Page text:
NBA Finals: Three keys for Warriors to even series vs. Celtics in Game 2

SAN FRANCISCO — Draymond Green doesn’t think the Boston Celtics will make 21 3-pointers in Game 2.

"They hit 21 3s, and Marcus Smart and Al Horford and Derrick White combined for 15 of them," Green said, perusing the box score. "Yeah, 15-for-23 from those guys, you know, so, we’ll be fine."

Having two days to review video of Boston’s 120-108 victory in Game 1 of the NBA Finals, the Golden State Warriors came back with a more clear picture of what went wrong in the series opener and what they need to do in Game 2 on Sunday (8 p.m. ET, ABC).

"We have to play with more force on the defensive end," Green said. "I think there were times in the game when they didn't feel us. When you're playing against a great team at this level at this point in the season, they have to feel you every possession."

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Here are key areas for the Warriors in Game 2:

3-point defense

Not only did the Celtics make 21 3s — the second-most ever in a Finals game — they shot 51.2% from deep. Golden State needs to do a much better job defending the 3-point line.

Of Boston’s 41 3-point attempts, 38 came with a defender no closer than four feet, including 23 with a defender no closer than six feet, according to

While the Celtics scored 40 points in the fourth quarter (27 on 3s), Warriors coach Steve Kerr said sloppy defense in the three previous quarters led to Boston’s scoring outburst in the fourth. Boston’s ball movement had Golden State scrambling to cover shooters.

"Once you get into a rhythm, due to them not feeling our pressure, then it's tough to stop," Kerr said. "It's easy to go back and look at the shots in the fourth quarter and be like, 'Man, they started hitting,' but the reality is some guys got comfortable early in that game, and once you get a guy comfortable, it's hard to break that rhythm. So we just have to make sure they feel us every possession."

Better play from Green

Green was just 2-for-12 from the field with four points, three turnovers, 11 rebounds and he fouled out. It just a one-point difference, but the Warriors were outscored with Green on the court.

"I understand that ultimately, if I play well, we win," Green said. "And if I don't, we still can, but if I do, we win. So that falls on me."

Steph Curry isn’t worried about Green’s response.

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"No other scenario where I see playing out any different than him coming out with great energy, focus," Curry said. "Just making his impact felt on the court. I know he takes all that stuff personally in terms of his standard and what he knows he can do out there on the floor. So when he doesn't meet that, he's usually pretty honest and accountable to himself first and foremost, to the team, and then you go out and hoop.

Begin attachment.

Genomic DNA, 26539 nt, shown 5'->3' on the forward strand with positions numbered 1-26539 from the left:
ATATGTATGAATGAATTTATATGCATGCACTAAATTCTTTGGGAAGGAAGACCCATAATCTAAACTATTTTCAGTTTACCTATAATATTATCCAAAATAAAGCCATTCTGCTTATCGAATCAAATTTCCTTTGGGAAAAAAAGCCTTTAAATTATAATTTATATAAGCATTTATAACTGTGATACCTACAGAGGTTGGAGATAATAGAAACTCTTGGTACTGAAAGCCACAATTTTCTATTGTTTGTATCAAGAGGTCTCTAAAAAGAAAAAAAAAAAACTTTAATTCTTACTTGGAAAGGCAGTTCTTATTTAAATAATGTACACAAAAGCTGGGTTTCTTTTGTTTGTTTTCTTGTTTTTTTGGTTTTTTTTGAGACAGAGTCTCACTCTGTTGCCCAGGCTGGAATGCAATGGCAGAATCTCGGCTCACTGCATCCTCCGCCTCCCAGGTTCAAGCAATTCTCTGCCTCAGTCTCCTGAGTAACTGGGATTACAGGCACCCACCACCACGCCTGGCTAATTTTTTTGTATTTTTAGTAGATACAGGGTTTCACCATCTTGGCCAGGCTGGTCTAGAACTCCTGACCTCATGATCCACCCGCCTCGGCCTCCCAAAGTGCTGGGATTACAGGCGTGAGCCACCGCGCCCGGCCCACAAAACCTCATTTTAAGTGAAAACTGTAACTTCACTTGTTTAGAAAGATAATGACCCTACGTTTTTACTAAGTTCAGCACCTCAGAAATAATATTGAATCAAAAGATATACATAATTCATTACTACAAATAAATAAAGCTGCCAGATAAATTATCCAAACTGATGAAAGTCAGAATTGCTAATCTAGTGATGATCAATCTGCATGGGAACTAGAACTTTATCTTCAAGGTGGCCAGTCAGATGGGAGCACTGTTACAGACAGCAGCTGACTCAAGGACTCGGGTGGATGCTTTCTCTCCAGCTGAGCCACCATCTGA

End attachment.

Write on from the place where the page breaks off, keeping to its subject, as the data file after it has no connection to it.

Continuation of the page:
Regardless if shots go in for Green, expect him to be better defensively in Game 2.

Draymond Green and Stephen Curry plead their case with referee Marc Davis during the second half of Game 1.
Draymond Green and Stephen Curry plead their case with referee Marc Davis during the second half of Game 1.

Offensive execution

For three quarters, the Warriors played solid offensively, taking a 92-80 lead into the fourth. It got away from them with missed shots, turnovers and just 16 points in the final 12 minutes.

"I reminded myself the playoffs are about being uncomfortable until you complete the mission," Klay Thompson said. "So it was a harsh reminder, but something we all needed to go through, including myself. It's about how we respond tomorrow, which I am very excited for."

The Celtics play a versatile and physical style of defense, especially on the perimeter with Marcus Smart, Jaylen Brown and Jayson Tatum. Boston’s goal is to make it tough to score and wear down Golden State’s scorers. Thompson had just 15 points on 14 shots.

"I need to make more shots. I need to take more shots. I need to get more stops," Thompson said. "I need to just be myself — yeah, that would be one of the greatest to ever shoot it, so I'll rely on that."

Jordan Poole had nine points — half his playoff average — on 2-for-7 shooting, including 1-for-5 on 3s.

"You see the tape and you realize, 'OK, we could do this, we could do that, and you make some adjustments,' " Kerr said. "But ultimately you trust that like any player who has made the impact that he has, you trust that there's going to be some ups and downs. I thought it was a tough night for him, but I have full confidence that tomorrow will be much better."

The Warriors want to use their offensive creativity to help their scorers have better opportunities. In this season's playoffs, the Warriors have responded to a loss with a victory in the next game. Since their Finals run began in 2015, they are 21-8 after a loss in the postseason.

"How much it lingers, that's the test. How do you bounce back?" Curry said. "You go home after the game. You're probably thinking about every play that happened, what you could have done differently. A defensive rotation, shot would have went in, a decision you made, whatever it is, those things kind of circle in your head and you probably lose a little bit of sleep that first night.

"And then you come back the next day and realize you have an opportunity to protect your home court again on Sunday and just keep things moving. Get yourselves back into the series."

Follow Jeff Zillgitt on Twitter @JeffZillgitt.

This article originally appeared on USA TODAY: NBA Finals 2022: Warriors' keys to even series vs. Celtics in Game 2